Doing literature searches for people can feel a little bit like working a sausage machine. We shovel search terms in one end, wait for HDAS to do its magic and then shovel the resulting list of references back to the reader. Often we don’t engage with the material at all beyond weeding out articles in foreign languages or filtering out the systematic reviews.
Evidence synthesis is a different approach. It means taking a deep breath and plunging in to the material, sorting it, getting to grips with it and attempting to provide a structured response for the end user. Over the course of our sessions on evidence synthesis it became apparent that there are almost as many ways of doing this as there are librarians. Some preferred to use a framework, exporting the results into an Excel spreadsheet, rating them for quality and providing a structured response in the form of a table. Others preferred to use a more narrative approach, seeing what story – if anything – emerged from the research and attempting to tell this with the references at the end. Perhaps there’s no right or wrong way – although if we do it in a way we feel more comfortable with and enjoy using I would argue that would lead to a better end product.
Subjects that are amenable to being searched on HDAS make life a lot easier. You can round up all your references in one Word document and – if you’re lucky enough to have access to a bibliographic software package – export them into EndNote or something similar. I was very old-school and actually used pen and paper to make notes on the articles. I found it slowed me down enough to start thinking about the topic and while I was writing my mind was mulling everything over – something I don’t find occurs when I’m just cutting and pasting. At that point it struck me that compiling a narrative evidence synthesis wasn’t that dissimilar to doing an essay at college albeit with COPD and health literacy taking the place of crime in the nineteenth century. As it happened, in this particular instance, the research told a clear story which very much lent itself to a narrative approach but this might not always be the case. For more ‘on the one hand, on the other hand,’ results it might be an idea to group studies by whether they favoured the particular treatment being studied or not, or by the outcomes they measured; both of which allow us to indulge our inner Lawrence Llewellyn-Bowen and do a bit of colour coding, at least in a digital format.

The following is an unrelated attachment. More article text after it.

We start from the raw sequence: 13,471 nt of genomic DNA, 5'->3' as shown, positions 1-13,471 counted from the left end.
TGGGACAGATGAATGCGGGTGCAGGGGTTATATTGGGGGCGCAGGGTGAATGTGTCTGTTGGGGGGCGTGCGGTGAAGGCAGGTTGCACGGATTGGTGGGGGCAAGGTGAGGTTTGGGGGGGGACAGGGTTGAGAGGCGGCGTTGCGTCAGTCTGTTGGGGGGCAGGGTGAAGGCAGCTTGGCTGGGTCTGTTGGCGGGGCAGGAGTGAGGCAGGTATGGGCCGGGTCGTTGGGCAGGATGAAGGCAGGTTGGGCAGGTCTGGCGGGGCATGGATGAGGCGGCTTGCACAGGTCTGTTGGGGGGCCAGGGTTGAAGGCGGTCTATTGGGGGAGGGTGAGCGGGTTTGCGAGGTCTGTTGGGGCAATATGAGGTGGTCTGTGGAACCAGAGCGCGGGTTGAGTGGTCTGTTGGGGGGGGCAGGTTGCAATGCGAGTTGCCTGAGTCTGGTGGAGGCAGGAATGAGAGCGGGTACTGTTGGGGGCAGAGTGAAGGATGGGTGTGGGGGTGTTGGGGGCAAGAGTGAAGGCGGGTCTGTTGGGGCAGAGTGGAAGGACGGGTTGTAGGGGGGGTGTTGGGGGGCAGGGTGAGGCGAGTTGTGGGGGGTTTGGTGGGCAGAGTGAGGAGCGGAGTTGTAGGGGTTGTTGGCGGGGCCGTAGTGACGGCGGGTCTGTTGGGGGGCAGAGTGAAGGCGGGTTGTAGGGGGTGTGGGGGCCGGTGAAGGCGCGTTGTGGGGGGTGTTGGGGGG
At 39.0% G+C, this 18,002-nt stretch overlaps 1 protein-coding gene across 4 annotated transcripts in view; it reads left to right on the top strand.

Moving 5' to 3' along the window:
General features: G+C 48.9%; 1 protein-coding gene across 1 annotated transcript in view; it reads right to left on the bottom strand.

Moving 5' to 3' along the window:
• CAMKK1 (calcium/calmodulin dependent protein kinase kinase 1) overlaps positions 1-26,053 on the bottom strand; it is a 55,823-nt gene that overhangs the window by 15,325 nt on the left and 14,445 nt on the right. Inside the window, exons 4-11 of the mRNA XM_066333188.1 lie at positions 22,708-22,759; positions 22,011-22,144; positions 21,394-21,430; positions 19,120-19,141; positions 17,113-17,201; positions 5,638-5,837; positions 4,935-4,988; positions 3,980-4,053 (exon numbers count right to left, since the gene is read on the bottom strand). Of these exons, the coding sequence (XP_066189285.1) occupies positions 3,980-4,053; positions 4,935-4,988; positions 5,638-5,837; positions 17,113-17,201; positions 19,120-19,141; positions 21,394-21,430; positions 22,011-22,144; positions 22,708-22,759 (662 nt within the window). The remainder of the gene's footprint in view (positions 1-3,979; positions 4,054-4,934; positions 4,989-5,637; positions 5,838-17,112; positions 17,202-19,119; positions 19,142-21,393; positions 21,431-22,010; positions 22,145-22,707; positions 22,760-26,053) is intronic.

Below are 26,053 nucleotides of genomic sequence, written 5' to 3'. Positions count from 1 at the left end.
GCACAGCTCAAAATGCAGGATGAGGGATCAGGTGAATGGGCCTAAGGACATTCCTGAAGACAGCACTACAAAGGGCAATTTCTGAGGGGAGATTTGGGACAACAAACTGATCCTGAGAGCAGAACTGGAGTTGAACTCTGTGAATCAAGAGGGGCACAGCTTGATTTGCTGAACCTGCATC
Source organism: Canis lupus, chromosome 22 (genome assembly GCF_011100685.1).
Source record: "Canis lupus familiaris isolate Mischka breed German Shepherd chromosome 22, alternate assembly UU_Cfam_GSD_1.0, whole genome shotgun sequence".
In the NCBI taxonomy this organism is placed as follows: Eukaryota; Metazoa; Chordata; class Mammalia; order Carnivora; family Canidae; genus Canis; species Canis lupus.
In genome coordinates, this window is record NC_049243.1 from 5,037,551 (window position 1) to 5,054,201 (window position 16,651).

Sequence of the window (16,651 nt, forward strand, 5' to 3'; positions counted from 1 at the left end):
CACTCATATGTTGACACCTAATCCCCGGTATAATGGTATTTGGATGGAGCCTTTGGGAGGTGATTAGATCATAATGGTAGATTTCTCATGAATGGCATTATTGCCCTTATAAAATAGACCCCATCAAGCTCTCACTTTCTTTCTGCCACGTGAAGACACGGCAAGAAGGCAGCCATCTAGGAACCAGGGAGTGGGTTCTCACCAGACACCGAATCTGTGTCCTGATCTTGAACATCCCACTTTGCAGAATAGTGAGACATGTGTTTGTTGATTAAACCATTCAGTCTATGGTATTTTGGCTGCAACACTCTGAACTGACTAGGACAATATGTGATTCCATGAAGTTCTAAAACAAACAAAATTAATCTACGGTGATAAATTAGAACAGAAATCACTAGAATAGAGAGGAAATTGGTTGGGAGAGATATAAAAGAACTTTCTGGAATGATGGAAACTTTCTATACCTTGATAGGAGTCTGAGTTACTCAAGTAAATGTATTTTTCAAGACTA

All this takes time of course. If I’d been more pressed I’m sure I’d have made more use of cutting and pasting and foregone my pen and notebook and searches can, of course, expand and contract to fill the time available. However, I suspect few of us will ever end up in the Goldilocks zone of having just enough searches to do a thorough evidence synthesis for each one. In my experience it’s easy to tell which searches are for presentations or journal clubs – “have you got anything, anything at all, on x,y or z”- and searches made for more clinical reasons but even then that might leave us with too much on our plates. There is a real risk that we raise expectations by doing Rolls-Royce searches when we’ve got time only to find we’ve only got enough time to knock up a Morris Minor when we’ve got half-a-dozen to get through at the same time. However, I don’t think this is an adequate reason for not doing them. We’re hoping to share our evidence syntheses where people have given permission for their search results to be shared and it would be great to have a central repository somewhere on the old ‘do once and share’ approach. There’s now a mailing list set up for evidence synthesisers at email@example.com so why not chip in with your own thoughts, share your reviews and pass on a few tips?
Mid Cheshire Hospitals NHS Foundation Trust